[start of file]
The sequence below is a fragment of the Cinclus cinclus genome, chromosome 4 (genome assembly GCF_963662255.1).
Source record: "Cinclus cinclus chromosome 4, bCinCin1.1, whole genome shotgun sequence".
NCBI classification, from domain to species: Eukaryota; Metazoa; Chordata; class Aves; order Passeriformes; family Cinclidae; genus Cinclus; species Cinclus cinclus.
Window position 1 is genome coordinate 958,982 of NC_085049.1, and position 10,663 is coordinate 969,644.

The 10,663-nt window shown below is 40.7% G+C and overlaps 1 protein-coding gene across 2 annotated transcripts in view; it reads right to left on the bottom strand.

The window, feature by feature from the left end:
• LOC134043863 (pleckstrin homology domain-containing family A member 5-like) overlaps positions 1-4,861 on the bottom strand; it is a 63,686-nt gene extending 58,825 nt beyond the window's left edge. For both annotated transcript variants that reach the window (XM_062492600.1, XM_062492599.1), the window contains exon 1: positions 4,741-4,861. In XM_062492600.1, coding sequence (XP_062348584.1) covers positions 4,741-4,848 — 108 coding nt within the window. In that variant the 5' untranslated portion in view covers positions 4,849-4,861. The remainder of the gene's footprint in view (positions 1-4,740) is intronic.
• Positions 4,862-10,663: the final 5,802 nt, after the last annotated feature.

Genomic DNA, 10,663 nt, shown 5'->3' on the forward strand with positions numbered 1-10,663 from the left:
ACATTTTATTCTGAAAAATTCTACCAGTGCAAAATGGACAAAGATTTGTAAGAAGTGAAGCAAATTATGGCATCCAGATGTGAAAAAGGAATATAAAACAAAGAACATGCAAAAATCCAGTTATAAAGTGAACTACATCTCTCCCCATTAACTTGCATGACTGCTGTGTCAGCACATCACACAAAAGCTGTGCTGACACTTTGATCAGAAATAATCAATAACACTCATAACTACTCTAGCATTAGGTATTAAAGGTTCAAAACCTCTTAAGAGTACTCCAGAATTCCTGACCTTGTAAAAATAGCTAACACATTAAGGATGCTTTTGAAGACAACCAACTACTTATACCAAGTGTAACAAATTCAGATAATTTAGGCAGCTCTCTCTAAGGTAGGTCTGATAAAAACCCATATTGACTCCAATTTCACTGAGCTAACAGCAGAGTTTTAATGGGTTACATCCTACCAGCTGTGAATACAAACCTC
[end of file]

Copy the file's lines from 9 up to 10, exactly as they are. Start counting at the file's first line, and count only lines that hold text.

Genomic DNA, 10,663 nt, shown 5'->3' on the forward strand with positions numbered 1-10,663 from the left:
ACATTTTATTCTGAAAAATTCTACCAGTGCAAAATGGACAAAGATTTGTAAGAAGTGAAGCAAATTATGGCATCCAGATGTGAAAAAGGAATATAAAACAAAGAACATGCAAAAATCCAGTTATAAAGTGAACTACATCTCTCCCCATTAACTTGCATGACTGCTGTGTCAGCACATCACACAAAAGCTGTGCTGACACTTTGATCAGAAATAATCAATAACACTCATAACTACTCTAGCATTAGGTATTAAAGGTTCAAAACCTCTTAAGAGTACTCCAGAATTCCTGACCTTGTAAAAATAGCTAACACATTAAGGATGCTTTTGAAGACAACCAACTACTTATACCAAGTGTAACAAATTCAGATAATTTAGGCAGCTCTCTCTAAGGTAGGTCTGATAAAAACCCATATTGACTCCAATTTCACTGAGCTAACAGCAGAGTTTTAATGGGTTACATCCTACCAGCTGTGAATACAAACCTC